Try to Find a Death Date
To obtain a death record for an ancestor, you need a death date. Here are several ways to find a death date.
1. Common Ways to Find a Death Date
The more common ways to find a death date includes a family story, a family bible, an obituary, a cemetery listing or headstone, a death index. The accuracy of a death date could vary. A family story could have an incorrect date. The date in a family bible, an obituary, cemetery listing/headstone, or a death index should be accurate. Census records can give only an approximate date. The way to use census records for a death date is when an ancestor appears in one census and then does not appear in the next census. That gives you a span of years to search. Usually that span is ten years.
2. Alternate Ways to Find a Death Date
If you do not have a family story, a family bible, or an obiturary, then the next best place to look is in a cemetery listing or a death index.
Option 1: Search online cemetery listings
Option 2: Search online death indexes
3. A Way to Estimate a Death Date: Census Records
If you are unsuccessful using the above options, then you could try census records. Census records can give only an approximate date. If your ancesctor likely died between 1850 and 1940, you might be able to use the census to estimate up to a ten-year period for a death date. This involves finding a person in the census and then check the next census ten years later to see if the person is no longer listed. That may indicate the person died in the intervening period. This works best when there are multiple household members so that you can be sure you have the same group of people in each census. Of course, there are other reasons a person may not show up in the second census. For example, they may have simply moved. Nevertheless, the older a person happens to be, the more likely this technique might provide an estimate for a death date.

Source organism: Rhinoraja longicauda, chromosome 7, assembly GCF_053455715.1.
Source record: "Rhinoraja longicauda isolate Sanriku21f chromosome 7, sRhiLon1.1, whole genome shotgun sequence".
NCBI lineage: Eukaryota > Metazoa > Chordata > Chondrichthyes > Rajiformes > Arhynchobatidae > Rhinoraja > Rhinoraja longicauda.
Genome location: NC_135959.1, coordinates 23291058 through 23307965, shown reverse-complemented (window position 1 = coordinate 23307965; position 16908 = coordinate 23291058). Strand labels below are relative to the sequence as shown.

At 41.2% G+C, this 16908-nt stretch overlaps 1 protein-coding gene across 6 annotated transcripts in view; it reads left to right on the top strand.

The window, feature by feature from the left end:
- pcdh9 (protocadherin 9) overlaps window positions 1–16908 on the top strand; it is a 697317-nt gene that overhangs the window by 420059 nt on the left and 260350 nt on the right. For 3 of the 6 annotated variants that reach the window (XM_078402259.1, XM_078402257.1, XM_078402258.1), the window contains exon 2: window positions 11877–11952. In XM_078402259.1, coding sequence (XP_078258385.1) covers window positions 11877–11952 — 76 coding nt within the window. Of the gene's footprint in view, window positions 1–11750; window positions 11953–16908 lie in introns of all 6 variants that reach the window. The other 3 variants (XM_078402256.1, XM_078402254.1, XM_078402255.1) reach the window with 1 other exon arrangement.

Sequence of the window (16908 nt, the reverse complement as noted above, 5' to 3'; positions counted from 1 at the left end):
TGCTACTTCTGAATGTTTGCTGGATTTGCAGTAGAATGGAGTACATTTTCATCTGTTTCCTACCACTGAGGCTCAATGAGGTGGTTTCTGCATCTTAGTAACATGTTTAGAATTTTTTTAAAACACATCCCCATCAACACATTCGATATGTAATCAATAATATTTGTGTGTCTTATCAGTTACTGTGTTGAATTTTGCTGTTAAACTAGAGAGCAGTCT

Use the Death Date to Obtain a Death Record or Certificate
Once you have a death date, you need to obtain the death record or certificate. Whether you should contact the county or state depends on the when the state started keeping this information at the state level. If you do not know the exact year your ancestor died, most government agencies will search only a ten-year period for each request. So it would be good to narrow the time period at much as possible before requesting a search.
- Vitalrec.com has dates for when death records were kept by state or county.
Additional Resources Related to Death Records
Not Sure, Try Our Free Online Genealogy Search Advisor
If you are not sure that searching for a death record is the next best option for your research, consider using the advice feature of this site. This will help you pick your next best steps in your research. Go to the Free Online Genealogy Search Advisor.
Death Records Search Guide Context
Other Genealogy Search Guides
- Using Birth Records for Researching Your Ancestry
- Using Marriage Records for Researching Your Ancestry
- Using Ship Manifests for Researching Your Ancestry
- Using Obituaries for Researching Your Ancestry
- Using Census Records for Researching Your Ancestry
- Using Naturalization Records for Researching Your Ancestry
- Using Historical Societies for Researching Your Ancestry
- Using Church Records for Researching Your Ancestry
- Using Family Trees for Researching Your Ancestry
- Record Keeping for Researching Your Ancestry